Praying is a cultivated skill.  And it does require will and choice.  Outside of airplane turbulence or sick children, many people don't feel the need to pray.  Including Christian people.  But only reading or hearing about God, is not the same as having a relationship with Him.  He didn't intend to be a celebrity to you.  He intended to be a father.  A comfort, a guide, the voice inside your head.


"Praying is a cultivated skill.  And it does require will and choice.  Outside of airplane turbulence or sick children, many people don't feel the need to pray."

Here are some suggestions regarding prayer:

Do it the same time everyday.  Habits - whether good or bad, are comforting to us, and they're hard to break.  Make prayer a habit.

Don't kid yourself that you'll pray when you won't.  If you're not a morning person, don't kid yourself that you're going to get up 30 minutes earlier each day to pray.  You won't.

Plan to pray when you won't get interrupted.  When our girls were in school I used to drive to pick them up 20 minutes before school let out.  I'd park on the curb where I could read my bible and then pray through what I'd just read.  I didn't look at my phone (because it was the 90's and all it did was call and text), or listen to the radio.  I basically set it up so that I had no choice but to pray.

Make sure you understand what you're reading, and then pray through it.  Earlier this year a friend told me about Matthew Henry's Bible Commentary.  Changed my bible reading and prayer life!  Now I actually read shorter passages in the bible - usually just one or two chapters, because I want to leave time to read the commentary on them afterwards.

"Pray" in a way that works for you.  I have a short attention span.  My mind tends to wander.  But I love to type!  So I type my prayers.  Since I started doing this I find I can stay focused for long periods.  It also keeps me on topic because I'm mid-paragraph - I can see what I'm praying about.  This has been a big one for me.  I know it seems kind of weird, or like someone might read what you've prayed, but you can always just delete it afterwards.  I don't.  I like to go back and re-read my prayers during different times.  Particularly hard times.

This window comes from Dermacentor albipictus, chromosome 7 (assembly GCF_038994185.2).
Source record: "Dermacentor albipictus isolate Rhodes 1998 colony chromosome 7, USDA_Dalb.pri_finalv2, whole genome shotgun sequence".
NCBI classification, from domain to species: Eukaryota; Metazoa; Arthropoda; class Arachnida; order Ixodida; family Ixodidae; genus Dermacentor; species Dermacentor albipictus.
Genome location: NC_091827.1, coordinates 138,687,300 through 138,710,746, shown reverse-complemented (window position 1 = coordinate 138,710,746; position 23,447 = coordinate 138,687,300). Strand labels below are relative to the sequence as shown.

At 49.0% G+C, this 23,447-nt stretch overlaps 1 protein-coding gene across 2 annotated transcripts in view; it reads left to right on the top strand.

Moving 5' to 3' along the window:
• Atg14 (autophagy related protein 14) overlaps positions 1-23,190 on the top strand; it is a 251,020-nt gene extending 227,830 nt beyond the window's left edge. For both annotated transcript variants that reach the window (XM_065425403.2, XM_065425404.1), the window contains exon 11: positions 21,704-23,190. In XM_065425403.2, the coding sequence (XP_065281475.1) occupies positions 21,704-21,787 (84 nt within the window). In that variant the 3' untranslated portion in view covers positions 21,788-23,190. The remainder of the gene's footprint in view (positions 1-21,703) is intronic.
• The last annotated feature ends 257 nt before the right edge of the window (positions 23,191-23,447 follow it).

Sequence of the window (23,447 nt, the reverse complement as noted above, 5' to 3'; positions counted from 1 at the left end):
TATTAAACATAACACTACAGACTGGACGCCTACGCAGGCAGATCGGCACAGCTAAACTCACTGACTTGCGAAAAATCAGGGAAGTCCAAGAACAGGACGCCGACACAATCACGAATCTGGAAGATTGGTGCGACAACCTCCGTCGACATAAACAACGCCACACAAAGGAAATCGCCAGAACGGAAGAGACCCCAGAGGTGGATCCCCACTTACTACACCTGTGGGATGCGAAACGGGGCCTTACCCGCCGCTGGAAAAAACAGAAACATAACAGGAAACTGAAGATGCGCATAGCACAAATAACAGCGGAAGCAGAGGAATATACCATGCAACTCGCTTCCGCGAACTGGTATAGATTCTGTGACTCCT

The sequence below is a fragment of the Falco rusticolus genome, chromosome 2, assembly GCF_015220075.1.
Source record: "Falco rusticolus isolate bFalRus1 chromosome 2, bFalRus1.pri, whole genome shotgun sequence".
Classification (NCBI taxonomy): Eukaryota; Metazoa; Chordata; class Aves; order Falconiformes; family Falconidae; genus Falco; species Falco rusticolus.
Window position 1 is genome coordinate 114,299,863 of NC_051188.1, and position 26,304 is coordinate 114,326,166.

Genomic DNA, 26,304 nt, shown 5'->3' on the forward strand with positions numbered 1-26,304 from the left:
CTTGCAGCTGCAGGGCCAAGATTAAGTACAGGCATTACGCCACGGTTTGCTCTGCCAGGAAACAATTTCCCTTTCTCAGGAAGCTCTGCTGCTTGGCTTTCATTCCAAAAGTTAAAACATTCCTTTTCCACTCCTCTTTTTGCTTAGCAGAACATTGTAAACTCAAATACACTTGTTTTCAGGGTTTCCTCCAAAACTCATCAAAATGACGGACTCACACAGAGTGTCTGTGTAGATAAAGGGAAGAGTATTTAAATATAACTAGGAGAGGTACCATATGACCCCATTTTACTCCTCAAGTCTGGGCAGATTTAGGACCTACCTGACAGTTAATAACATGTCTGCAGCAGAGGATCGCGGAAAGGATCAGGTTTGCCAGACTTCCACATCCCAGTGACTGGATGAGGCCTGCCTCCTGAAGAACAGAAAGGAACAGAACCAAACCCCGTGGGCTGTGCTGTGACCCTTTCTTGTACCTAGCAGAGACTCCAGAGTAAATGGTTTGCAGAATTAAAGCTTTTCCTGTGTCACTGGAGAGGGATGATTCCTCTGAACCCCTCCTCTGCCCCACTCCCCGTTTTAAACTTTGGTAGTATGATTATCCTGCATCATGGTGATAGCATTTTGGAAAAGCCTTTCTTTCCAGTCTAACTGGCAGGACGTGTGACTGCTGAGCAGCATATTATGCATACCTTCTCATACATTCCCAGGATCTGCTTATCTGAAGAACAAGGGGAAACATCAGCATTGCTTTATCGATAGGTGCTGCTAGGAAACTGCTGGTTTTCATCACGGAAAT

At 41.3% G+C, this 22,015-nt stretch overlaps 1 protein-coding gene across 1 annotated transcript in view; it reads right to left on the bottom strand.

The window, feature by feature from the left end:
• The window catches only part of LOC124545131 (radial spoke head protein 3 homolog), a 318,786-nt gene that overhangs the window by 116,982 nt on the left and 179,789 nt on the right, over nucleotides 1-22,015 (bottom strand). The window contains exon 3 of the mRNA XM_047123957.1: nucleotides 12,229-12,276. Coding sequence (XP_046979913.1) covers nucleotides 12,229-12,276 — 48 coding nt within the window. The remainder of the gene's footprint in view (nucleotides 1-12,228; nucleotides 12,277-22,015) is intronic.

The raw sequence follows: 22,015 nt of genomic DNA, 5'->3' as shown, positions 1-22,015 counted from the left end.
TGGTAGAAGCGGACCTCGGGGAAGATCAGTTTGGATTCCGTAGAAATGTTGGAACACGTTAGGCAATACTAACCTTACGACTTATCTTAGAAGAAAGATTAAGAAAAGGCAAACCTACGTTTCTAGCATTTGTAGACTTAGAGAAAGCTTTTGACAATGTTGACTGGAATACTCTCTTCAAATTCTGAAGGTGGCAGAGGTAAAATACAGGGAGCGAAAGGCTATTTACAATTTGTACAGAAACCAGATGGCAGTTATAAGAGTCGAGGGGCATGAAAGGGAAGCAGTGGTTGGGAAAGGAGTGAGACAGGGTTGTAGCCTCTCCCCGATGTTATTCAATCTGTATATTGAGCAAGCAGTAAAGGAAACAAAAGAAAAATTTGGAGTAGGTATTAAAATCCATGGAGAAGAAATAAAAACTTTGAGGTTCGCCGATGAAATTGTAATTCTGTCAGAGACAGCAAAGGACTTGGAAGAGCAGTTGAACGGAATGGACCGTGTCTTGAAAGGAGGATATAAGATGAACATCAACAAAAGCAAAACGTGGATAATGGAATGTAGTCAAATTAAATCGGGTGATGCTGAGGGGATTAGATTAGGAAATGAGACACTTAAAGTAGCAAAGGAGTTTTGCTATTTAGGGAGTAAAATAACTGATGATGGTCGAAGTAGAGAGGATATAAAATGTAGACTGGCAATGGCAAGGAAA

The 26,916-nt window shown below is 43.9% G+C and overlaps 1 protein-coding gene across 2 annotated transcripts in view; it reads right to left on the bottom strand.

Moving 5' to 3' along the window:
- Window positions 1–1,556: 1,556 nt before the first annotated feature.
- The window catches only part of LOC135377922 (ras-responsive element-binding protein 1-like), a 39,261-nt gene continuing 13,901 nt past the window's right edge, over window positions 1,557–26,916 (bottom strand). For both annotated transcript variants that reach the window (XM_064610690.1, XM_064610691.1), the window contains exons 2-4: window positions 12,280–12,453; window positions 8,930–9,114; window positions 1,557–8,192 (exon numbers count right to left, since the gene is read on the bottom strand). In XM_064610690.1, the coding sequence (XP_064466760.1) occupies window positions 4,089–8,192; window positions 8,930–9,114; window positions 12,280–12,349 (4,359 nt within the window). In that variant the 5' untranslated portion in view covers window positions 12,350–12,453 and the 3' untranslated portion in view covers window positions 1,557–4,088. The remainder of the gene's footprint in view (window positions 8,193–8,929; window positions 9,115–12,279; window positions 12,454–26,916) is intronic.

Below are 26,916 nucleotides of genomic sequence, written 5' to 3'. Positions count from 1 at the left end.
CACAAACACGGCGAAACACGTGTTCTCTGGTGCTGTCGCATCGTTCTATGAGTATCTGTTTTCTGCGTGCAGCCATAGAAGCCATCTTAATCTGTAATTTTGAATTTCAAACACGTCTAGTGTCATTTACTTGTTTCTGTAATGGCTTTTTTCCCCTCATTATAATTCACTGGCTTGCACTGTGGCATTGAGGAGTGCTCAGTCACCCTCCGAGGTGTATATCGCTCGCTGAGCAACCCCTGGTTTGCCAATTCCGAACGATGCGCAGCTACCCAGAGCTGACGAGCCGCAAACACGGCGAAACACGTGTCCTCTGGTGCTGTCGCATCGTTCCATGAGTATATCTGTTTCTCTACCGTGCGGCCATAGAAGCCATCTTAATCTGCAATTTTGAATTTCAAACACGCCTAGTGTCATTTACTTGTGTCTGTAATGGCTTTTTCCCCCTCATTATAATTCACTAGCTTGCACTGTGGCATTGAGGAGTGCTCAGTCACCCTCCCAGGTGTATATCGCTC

If you feel like you're praying the same thing over and over - for the health and safety of your children, etc., etc.  I'd really encourage you to pray over the bible passages you've just read.  Pray about what resonated with you, what you feel God is teaching you through it.  And really pay attention to the things God promises those who love and obey Him, and pray for those things (instead of nice weather during your vacation - not promised in the bible).  Things like a deep peace even during really hard times, a feeling of rest at your deepest level, and joy.  Pray for the things God tells you to pray for - you're much more likely to get a favourable answer!  

If you're a Christian, it's kind of your job to pray.  It's also, and more importantly, your privilege.  If you're unsure where to start, follow the format, the template, that Jesus Himself laid out.  The Lord's Prayer.  And then just put it in your own words and expand on the parts that resonate with you that day.  I've included it below, in the Modern English Version - so it's more approachable.  This is Jesus speaking;


Matthew 6:9-13

“Therefore pray in this manner:

Our Father who is in heaven,
hallowed be Your name.

Your kingdom come;
Your will be done, on earth, as it is in heaven.

Give us this day our daily bread.

And forgive us our debts,
as we forgive our debtors.

And lead us not into temptation,
but deliver us from evil.

For Yours is the kingdom and the power and the glory forever. Amen.






Do You Love Your Children Too Much?

Do you love your children too much?

What's too much???

Does fear of alienation from them keep you from correcting or punishing them?  Do you laugh out of embarrassed powerlessness, when they sass or defy you, in front of others?  When you know they've done something wrong, do you make excuses for them in your mind or to others - they were tired, or hungry, or the other kids took the one that was their favourite colour - of course he's going to get upset and act out.  

Then you love them too much.